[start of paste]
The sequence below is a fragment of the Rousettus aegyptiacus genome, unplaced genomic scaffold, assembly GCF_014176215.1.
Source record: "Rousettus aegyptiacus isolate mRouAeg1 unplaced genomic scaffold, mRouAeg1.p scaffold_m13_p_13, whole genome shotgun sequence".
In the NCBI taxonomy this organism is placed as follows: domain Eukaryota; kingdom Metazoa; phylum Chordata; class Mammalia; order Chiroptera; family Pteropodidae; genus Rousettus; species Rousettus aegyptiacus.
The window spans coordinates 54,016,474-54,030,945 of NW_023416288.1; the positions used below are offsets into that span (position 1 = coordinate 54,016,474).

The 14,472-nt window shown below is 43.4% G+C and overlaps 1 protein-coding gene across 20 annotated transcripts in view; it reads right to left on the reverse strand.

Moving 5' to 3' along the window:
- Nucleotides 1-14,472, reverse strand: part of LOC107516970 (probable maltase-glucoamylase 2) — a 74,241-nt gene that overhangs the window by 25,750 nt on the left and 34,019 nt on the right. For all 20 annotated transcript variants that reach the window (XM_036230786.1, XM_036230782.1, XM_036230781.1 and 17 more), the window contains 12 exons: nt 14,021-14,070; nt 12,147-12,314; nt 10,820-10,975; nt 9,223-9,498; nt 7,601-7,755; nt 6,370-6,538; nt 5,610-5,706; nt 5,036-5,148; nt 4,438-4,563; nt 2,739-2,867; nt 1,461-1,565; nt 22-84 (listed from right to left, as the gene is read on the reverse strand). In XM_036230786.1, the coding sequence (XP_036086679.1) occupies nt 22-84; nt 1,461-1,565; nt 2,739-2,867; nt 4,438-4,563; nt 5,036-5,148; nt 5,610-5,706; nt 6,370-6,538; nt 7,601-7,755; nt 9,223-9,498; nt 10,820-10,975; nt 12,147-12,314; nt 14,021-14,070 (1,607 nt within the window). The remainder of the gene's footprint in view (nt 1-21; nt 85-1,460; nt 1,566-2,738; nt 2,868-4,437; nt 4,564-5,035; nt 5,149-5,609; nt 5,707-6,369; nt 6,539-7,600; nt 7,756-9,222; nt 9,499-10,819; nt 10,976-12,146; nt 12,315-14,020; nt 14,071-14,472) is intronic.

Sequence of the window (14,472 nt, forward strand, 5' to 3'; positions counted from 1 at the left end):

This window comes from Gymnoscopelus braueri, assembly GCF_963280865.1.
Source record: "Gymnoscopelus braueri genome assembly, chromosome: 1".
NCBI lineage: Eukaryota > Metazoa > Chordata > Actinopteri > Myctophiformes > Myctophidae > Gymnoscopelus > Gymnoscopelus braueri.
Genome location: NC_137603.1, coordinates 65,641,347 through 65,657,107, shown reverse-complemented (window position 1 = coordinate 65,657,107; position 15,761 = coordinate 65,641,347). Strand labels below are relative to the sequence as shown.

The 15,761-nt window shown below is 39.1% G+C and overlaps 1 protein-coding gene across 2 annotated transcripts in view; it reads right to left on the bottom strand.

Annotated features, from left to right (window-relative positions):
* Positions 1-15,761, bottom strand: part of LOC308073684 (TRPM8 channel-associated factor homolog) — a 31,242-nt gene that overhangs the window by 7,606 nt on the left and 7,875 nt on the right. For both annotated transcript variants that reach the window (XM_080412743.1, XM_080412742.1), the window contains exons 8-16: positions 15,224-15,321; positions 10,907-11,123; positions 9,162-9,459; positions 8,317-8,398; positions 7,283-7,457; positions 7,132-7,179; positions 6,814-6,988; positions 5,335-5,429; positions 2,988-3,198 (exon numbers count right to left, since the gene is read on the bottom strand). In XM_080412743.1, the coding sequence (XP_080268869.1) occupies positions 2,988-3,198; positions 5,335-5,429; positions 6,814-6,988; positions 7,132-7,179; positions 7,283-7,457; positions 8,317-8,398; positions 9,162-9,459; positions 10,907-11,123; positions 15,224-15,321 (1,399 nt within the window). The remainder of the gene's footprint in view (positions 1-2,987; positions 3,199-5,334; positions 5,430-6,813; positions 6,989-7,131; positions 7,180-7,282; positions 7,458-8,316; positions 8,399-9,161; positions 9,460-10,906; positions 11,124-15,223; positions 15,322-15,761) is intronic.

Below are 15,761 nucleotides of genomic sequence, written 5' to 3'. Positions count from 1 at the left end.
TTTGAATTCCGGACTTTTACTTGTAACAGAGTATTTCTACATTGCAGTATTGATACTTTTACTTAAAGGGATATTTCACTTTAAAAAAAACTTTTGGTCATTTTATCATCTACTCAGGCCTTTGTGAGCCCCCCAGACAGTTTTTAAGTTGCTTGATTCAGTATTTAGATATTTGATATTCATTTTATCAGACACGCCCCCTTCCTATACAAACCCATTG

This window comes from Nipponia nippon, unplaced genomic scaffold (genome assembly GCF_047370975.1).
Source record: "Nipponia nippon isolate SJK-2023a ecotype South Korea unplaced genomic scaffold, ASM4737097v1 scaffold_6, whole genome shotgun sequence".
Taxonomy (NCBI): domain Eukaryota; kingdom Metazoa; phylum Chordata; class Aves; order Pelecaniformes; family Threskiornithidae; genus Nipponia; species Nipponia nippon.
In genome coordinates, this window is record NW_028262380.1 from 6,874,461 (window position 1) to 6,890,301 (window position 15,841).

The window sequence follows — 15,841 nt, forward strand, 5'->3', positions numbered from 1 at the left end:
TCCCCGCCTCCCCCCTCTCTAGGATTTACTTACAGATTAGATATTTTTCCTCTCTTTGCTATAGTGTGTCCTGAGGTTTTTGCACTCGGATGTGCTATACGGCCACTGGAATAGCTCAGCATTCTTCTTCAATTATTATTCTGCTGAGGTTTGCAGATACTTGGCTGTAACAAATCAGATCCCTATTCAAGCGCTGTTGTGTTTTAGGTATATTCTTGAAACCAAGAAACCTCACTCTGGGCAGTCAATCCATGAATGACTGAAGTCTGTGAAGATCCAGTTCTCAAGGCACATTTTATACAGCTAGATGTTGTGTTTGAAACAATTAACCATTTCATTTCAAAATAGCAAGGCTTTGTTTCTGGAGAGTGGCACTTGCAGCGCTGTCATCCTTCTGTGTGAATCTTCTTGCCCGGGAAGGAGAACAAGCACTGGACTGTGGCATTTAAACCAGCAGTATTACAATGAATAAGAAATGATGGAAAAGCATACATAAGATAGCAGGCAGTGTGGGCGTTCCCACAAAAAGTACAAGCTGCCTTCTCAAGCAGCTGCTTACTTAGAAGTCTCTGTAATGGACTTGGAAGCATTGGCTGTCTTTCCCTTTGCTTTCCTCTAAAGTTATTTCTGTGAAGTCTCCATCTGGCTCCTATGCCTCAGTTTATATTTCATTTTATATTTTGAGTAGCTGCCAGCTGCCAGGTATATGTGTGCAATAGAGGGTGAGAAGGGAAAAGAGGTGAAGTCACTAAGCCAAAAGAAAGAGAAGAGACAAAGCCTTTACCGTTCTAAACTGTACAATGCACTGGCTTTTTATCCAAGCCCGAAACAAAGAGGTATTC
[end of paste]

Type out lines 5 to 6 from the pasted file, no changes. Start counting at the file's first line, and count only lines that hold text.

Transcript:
The 14,472-nt window shown below is 43.4% G+C and overlaps 1 protein-coding gene across 20 annotated transcripts in view; it reads right to left on the reverse strand.

Moving 5' to 3' along the window: